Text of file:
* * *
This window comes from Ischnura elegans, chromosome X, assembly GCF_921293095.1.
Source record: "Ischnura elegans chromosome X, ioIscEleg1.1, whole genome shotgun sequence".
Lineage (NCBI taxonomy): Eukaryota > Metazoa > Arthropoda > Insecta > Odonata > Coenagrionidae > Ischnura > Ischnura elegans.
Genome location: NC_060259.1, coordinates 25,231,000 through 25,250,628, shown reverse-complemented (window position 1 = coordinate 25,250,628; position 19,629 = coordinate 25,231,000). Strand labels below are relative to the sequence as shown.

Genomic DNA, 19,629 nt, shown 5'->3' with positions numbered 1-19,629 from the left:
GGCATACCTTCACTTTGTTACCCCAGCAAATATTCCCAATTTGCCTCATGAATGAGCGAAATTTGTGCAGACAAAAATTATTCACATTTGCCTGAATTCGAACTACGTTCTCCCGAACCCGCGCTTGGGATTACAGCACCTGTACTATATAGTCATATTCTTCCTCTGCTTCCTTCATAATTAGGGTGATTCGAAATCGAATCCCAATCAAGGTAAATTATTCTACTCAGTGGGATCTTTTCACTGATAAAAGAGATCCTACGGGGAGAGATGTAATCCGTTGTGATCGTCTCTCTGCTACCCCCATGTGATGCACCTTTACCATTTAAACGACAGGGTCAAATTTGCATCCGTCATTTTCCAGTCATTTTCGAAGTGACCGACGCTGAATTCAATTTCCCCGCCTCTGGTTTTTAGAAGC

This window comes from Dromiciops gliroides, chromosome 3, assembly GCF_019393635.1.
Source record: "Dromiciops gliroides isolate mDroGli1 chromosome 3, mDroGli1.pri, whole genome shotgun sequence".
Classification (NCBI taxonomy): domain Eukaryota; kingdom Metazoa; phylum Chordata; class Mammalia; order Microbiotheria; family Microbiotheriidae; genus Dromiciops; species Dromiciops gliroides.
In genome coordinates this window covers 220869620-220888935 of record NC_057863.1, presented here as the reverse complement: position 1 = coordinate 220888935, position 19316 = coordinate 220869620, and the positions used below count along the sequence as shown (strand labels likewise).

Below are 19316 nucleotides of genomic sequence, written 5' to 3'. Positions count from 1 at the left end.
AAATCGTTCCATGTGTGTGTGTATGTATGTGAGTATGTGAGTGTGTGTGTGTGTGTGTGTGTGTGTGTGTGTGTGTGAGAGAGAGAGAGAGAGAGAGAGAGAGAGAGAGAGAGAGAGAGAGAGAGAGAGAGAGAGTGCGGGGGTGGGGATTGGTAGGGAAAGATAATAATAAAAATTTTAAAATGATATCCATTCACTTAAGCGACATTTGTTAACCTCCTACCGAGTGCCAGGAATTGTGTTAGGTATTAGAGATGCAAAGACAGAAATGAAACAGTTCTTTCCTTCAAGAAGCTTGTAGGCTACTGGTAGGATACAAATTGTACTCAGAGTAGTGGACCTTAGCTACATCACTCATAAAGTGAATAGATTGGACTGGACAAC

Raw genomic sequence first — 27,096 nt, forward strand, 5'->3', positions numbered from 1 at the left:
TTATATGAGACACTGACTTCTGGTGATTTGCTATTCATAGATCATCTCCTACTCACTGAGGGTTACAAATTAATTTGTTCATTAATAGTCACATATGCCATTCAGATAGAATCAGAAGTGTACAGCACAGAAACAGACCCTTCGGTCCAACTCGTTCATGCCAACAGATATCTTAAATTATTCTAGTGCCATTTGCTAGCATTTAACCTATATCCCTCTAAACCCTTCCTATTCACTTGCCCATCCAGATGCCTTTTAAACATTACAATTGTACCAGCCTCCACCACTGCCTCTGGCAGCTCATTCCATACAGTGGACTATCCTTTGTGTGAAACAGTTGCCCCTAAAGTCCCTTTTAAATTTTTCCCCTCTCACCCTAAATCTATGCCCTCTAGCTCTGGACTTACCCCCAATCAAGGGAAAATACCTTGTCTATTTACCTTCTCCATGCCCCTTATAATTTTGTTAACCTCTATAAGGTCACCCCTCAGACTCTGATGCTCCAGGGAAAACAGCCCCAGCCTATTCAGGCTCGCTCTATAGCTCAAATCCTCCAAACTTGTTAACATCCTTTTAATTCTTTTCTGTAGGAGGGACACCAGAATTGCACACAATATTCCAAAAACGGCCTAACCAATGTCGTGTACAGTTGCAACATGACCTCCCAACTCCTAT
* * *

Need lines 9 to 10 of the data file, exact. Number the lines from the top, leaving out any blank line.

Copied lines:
Classification (NCBI taxonomy): domain Eukaryota; kingdom Metazoa; phylum Chordata; class Mammalia; order Microbiotheria; family Microbiotheriidae; genus Dromiciops; species Dromiciops gliroides.
In genome coordinates this window covers 220869620-220888935 of record NC_057863.1, presented here as the reverse complement: position 1 = coordinate 220888935, position 19316 = coordinate 220869620, and the positions used below count along the sequence as shown (strand labels likewise).